TMF. ISF. What’s the difference?

Over the last few days I’ve been seeing a few posts on LinkedIn that have been getting me a little frustrated. The reason? Poor use of terminology! Let me explain.

The Trial Master File – or TMF – is defined by the International Conference on Harmonisation (ICH) Good Clinical Practice (GCP) guideline as being “those documents which individually and collectively permit evaluation of the conduct of a trial and the quality of the data produced. These documents serve to demonstrate the compliance of the investigator, sponsor and monitor with the standards of Good Clinical Practice and with all applicable regulatory requirements.” There is something really important to note here. The TMF includes not only the records generated by and managed by the trial sponsor. It includes the records generated by and managed by the investigator. They are held separately from the sponsor documents but they’re still part of the TMF.

We sometimes use different terms for the investigator-managed records…. typically the Investigator Site File or Regulatory Binder. But listen up: they are part of the Trial Master File!! So, when you hear people talking about the TMF or when read guidance about the TMF, it is not just referring to the sponsor essential documents, it includes the ISF too.

Why is this important at the moment?

An industry group has developed a reference model for trial essential documents over the last 9 years called the TMF Reference Model. It was created with the full scope of the TMF in mind…. in other words, it includes not just sponsor essential documents but also investigator essential documents. Yes, that’s right! The TMF Reference Model already includes the ISF. It doesn’t just contain 2 site documents (the subject log and source data)….. it includes them all! It is not called the “Sponsor TMF Reference Model” or “ISF Reference Model” because that’s not the terminology that ICH GCP uses. ICH GCP refers to both of these components as “the TMF” so that’s what the reference model is called! I’m going to make this absolutely clear here so there can be no ambiguity. If someone tells you the TMF Reference Model does not include ISF documents, they’re wrong. Just take a look for yourself. Download the Reference Model here: Open up the spreadsheet and take a look at column O. Where you see an “X” in the cell, these are ISF documents for trials on medicinal products. Look at column Q. Where you see an “X” in the cell, these are ISF documents for trials on devices.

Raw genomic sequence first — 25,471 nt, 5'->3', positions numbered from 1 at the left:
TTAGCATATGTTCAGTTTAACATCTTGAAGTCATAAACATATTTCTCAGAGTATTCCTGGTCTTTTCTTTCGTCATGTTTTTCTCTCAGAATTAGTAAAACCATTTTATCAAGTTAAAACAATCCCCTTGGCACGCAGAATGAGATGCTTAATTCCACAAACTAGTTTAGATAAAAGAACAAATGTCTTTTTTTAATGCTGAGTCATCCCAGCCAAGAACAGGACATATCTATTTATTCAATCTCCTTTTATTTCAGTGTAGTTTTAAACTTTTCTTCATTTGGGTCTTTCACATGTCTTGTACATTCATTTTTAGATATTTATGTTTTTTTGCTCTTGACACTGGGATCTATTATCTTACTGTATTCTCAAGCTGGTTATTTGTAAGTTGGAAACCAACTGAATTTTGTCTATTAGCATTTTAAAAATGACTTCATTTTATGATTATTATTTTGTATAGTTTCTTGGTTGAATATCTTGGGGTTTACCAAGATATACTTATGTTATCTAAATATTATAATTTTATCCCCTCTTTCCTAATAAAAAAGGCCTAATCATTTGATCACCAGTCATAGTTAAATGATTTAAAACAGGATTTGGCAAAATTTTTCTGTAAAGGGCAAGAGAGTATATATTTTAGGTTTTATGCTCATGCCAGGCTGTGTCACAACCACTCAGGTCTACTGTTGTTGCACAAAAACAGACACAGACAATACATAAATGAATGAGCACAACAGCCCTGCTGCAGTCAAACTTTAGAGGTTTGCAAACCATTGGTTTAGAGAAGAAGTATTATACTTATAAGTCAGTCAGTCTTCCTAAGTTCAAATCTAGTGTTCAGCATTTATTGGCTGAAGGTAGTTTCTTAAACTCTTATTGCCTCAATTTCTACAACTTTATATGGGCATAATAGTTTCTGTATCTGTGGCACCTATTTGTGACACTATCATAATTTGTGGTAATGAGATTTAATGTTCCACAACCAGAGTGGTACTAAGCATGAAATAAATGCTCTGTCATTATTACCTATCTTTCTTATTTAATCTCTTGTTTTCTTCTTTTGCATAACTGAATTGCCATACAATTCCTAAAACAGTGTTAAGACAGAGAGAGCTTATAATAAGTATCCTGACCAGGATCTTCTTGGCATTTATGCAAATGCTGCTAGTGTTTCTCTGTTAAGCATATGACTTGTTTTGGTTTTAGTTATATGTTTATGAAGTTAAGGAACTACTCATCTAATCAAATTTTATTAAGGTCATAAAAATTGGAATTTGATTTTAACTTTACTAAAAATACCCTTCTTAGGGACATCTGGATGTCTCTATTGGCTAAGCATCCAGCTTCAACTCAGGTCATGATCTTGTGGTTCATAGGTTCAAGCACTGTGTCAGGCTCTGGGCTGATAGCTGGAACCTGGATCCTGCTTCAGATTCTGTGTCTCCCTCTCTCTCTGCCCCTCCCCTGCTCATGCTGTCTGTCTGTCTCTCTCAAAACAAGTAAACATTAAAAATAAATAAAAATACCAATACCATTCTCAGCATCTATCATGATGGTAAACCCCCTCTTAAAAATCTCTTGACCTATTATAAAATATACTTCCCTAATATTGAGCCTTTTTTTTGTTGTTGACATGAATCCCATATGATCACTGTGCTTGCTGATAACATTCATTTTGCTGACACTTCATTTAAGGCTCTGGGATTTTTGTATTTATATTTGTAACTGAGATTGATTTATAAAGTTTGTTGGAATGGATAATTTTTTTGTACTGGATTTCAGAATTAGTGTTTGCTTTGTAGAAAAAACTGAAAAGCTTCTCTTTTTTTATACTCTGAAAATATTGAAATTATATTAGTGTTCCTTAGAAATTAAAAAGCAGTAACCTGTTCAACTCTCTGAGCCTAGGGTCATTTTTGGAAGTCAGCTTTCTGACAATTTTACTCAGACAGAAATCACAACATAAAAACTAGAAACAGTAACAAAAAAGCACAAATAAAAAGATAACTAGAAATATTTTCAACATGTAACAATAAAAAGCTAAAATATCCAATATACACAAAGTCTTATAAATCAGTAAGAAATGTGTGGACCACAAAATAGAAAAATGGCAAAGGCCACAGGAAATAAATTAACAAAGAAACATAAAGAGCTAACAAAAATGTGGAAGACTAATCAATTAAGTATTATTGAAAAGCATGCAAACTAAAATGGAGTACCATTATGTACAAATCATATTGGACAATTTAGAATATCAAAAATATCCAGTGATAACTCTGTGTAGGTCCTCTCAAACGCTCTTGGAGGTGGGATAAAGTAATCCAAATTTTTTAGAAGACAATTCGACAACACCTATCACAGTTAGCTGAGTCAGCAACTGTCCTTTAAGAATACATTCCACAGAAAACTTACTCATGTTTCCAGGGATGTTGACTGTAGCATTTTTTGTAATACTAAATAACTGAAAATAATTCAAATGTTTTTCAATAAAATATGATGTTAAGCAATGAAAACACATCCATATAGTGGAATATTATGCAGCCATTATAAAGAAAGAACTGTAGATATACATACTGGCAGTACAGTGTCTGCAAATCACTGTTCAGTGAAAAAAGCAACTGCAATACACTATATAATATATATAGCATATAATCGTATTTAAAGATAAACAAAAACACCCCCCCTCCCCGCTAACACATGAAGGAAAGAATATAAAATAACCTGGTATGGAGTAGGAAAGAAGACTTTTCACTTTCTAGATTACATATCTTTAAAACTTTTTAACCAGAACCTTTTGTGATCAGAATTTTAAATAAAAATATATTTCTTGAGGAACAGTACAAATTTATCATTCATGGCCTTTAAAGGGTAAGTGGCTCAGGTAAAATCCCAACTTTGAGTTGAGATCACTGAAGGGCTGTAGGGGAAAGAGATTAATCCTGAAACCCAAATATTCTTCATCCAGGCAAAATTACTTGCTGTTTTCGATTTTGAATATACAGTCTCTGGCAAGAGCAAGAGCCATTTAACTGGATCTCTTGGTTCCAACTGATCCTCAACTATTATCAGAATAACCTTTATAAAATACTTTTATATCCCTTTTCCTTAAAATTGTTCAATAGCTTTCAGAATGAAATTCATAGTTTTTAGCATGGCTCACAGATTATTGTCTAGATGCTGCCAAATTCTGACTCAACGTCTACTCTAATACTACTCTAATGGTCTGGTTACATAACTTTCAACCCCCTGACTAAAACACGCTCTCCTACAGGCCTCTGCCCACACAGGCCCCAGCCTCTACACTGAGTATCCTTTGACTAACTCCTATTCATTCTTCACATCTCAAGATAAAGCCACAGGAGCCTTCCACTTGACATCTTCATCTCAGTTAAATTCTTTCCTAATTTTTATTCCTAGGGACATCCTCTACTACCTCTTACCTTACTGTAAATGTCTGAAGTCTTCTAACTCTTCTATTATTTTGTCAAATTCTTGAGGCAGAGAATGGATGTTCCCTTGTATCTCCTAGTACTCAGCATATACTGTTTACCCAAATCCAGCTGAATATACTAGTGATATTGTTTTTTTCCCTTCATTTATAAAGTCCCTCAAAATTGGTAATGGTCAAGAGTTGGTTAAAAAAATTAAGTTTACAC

So, here’s the next question. Is the TMF Reference Model perfect for the ISF essential documents? No it is not. This is recognised by the project team and one of the things we’ve committed to do is to get it more closely aligned with the requirements of the site. For example, for each artifact in the model we list individual document types that correlate with the definition and purpose of the artifact. These are currently mostly focused on the sponsor’s needs but it would not take a great amount of effort to also include specific site documents. A separate initiative (NOT part of the TMF Reference Model!) is current embarking on a project to create a completely separate ISF Reference Model. An initial draft has just been published and I can say with confidence that EVERY document is already included in the TMF Reference Model with full classification. So I ask myself, why is a completely separate reference model being created for Investigator Site Files when we already have a Reference Model that includes this…. it just needs improving. I also ask myself, which scenario would it be better to have: a single TMF Reference Model that meets the needs of both the sponsor and the site, or sponsor and site using two different models, with different terminology, different filing structure, and different metadata? Surely a single reference model would support efficient information exchange between sponsor and site and ensure we’re aligned with the way we name and file our documents?

Recent surveys indicate the TMF Reference Model is used on over 80% of clinical trials. The TMF Reference Model has been downloaded over >10,000 times from the TMF Reference Model website. Let’s work together to make this work as effectively for sites as it does for sponsors. How? Join the team and make it work!!

Need help developing your TMF processes and systems? I’ve worked on over 30 TMF projects. Give me a call! I’m here to help.

nb. For the avoidance of doubt, whilst I am a member of the TMF Reference Model Steering Committee, this is posted as a personal opinion and not as an official representative of the TMF Reference Model project team.


About rammellel

Records management consultant to the life sciences / pharmaceutical industry
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